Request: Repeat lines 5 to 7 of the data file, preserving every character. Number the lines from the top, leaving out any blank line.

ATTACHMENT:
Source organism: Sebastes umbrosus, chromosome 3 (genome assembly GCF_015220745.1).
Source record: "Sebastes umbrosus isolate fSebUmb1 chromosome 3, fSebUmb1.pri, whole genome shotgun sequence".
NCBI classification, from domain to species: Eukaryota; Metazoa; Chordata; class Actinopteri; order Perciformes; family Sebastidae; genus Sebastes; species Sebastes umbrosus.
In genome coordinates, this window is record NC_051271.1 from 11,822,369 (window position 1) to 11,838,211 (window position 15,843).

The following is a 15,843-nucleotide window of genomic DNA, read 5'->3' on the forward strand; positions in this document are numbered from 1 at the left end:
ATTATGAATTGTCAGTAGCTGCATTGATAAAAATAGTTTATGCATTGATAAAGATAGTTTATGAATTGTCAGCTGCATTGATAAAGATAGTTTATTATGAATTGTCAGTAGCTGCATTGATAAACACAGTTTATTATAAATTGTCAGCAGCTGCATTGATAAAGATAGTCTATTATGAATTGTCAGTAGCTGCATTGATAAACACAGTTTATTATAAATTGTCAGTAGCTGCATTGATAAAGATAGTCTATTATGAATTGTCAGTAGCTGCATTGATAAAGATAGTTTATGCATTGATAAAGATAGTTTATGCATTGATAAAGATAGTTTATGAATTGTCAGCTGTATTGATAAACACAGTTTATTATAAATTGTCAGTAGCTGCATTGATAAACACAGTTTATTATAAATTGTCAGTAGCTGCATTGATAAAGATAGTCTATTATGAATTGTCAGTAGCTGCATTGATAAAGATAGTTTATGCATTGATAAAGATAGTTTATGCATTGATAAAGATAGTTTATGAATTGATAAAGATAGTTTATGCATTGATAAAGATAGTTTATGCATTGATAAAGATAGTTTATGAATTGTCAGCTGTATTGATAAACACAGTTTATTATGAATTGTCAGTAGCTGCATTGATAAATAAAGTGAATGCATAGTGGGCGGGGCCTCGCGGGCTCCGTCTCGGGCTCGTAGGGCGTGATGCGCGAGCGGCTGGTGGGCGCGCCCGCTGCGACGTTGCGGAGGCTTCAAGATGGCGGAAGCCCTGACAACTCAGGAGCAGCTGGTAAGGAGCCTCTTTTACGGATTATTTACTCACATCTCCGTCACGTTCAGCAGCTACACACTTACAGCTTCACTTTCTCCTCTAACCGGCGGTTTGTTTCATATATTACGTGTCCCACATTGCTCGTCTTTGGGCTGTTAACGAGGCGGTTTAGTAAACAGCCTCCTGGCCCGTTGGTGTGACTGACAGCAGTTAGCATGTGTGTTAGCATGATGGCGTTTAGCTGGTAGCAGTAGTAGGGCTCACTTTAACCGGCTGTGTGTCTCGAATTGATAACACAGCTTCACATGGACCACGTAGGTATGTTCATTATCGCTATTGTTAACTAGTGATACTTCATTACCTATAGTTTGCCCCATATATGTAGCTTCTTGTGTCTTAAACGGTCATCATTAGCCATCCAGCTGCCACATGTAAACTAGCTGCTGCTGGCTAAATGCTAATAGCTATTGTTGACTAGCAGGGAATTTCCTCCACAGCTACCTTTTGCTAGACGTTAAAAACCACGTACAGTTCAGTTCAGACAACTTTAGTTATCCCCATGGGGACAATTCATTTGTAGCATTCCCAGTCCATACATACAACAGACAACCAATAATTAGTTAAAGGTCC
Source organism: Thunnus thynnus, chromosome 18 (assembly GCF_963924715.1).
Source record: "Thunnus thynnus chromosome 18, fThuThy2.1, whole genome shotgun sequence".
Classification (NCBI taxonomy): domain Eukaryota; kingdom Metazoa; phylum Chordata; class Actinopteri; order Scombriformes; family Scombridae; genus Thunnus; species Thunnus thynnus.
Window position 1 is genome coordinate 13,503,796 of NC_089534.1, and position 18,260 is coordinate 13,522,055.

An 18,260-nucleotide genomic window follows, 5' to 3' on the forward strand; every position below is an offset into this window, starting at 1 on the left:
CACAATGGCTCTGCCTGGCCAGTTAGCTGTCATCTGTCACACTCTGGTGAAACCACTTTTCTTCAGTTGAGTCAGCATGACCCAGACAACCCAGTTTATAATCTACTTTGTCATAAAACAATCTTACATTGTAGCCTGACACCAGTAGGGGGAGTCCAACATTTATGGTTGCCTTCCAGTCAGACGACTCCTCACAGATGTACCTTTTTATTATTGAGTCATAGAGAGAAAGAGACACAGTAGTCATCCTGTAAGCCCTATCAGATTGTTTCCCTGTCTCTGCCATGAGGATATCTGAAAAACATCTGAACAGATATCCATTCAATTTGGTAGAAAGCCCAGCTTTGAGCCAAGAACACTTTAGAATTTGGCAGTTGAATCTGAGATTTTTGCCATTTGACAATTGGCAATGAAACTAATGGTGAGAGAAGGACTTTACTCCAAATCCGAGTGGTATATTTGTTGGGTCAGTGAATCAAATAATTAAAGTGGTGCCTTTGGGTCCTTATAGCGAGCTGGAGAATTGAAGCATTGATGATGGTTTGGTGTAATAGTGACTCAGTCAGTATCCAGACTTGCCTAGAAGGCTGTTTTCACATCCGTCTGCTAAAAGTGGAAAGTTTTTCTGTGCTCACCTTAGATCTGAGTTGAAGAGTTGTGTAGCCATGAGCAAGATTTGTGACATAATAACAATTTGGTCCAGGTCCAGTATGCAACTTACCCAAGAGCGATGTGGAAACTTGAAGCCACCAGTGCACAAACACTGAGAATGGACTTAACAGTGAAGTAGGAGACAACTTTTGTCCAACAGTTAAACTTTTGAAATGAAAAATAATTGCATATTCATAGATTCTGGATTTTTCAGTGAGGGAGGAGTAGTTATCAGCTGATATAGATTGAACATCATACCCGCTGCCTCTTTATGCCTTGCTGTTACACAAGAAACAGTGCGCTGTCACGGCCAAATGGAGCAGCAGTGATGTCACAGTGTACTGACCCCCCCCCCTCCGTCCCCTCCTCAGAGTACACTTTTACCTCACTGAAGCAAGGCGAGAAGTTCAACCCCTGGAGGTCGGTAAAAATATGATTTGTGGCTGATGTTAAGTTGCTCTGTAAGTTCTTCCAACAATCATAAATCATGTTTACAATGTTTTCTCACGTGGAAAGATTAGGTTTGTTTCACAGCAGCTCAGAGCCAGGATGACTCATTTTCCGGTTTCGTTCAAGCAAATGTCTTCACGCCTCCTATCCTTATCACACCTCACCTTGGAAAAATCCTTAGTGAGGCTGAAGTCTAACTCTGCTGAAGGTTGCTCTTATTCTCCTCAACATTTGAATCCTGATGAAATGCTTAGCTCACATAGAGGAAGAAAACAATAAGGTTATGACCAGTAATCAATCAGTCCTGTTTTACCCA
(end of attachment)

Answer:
The following is a 15,843-nucleotide window of genomic DNA, read 5'->3' on the forward strand; positions in this document are numbered from 1 at the left end:
ATTATGAATTGTCAGTAGCTGCATTGATAAAAATAGTTTATGCATTGATAAAGATAGTTTATGAATTGTCAGCTGCATTGATAAAGATAGTTTATTATGAATTGTCAGTAGCTGCATTGATAAACACAGTTTATTATAAATTGTCAGCAGCTGCATTGATAAAGATAGTCTATTATGAATTGTCAGTAGCTGCATTGATAAACACAGTTTATTATAAATTGTCAGTAGCTGCATTGATAAAGATAGTCTATTATGAATTGTCAGTAGCTGCATTGATAAAGATAGTTTATGCATTGATAAAGATAGTTTATGCATTGATAAAGATAGTTTATGAATTGTCAGCTGTATTGATAAACACAGTTTATTATAAATTGTCAGTAGCTGCATTGATAAACACAGTTTATTATAAATTGTCAGTAGCTGCATTGATAAAGATAGTCTATTATGAATTGTCAGTAGCTGCATTGATAAAGATAGTTTATGCATTGATAAAGATAGTTTATGCATTGATAAAGATAGTTTATGAATTGATAAAGATAGTTTATGCATTGATAAAGATAGTTTATGCATTGATAAAGATAGTTTATGAATTGTCAGCTGTATTGATAAACACAGTTTATTATGAATTGTCAGTAGCTGCATTGATAAATAAAGTGAATGCATAGTGGGCGGGGCCTCGCGGGCTCCGTCTCGGGCTCGTAGGGCGTGATGCGCGAGCGGCTGGTGGGCGCGCCCGCTGCGACGTTGCGGAGGCTTCAAGATGGCGGAAGCCCTGACAACTCAGGAGCAGCTGGTAAGGAGCCTCTTTTACGGATTATTTACTCACATCTCCGTCACGTTCAGCAGCTACACACTTACAGCTTCACTTTCTCCTCTAACCGGCGGTTTGTTTCATATATTACGTGTCCCACATTGCTCGTCTTTGGGCTGTTAACGAGGCGGTTTAGTAAACAGCCTCCTGGCCCGTTGGTGTGACTGACAGCAGTTAGCATGTGTGTTAGCATGATGGCGTTTAGCTGGTAGCAGTAGTAGGGCTCACTTTAACCGGCTGTGTGTCTCGAATTGATAACACAGCTTCACATGGACCACGTAGGTATGTTCATTATCGCTATTGTTAACTAGTGATACTTCATTACCTATAGTTTGCCCCATATATGTAGCTTCTTGTGTCTTAAACGGTCATCATTAGCCATCCAGCTGCCACATGTAAACTAGCTGCTGCTGGCTAAATGCTAATAGCTATTGTTGACTAGCAGGGAATTTCCTCCACAGCTACCTTTTGCTAGACGTTAAAAACCACGTACAGTTCAGTTCAGACAACTTTAGTTATCCCCATGGGGACAATTCATTTGTAGCATTCCCAGTCCATACATACAACAGACAACCAATAATTAGTTAAAGGTCC
Source organism: Thunnus thynnus, chromosome 18 (assembly GCF_963924715.1).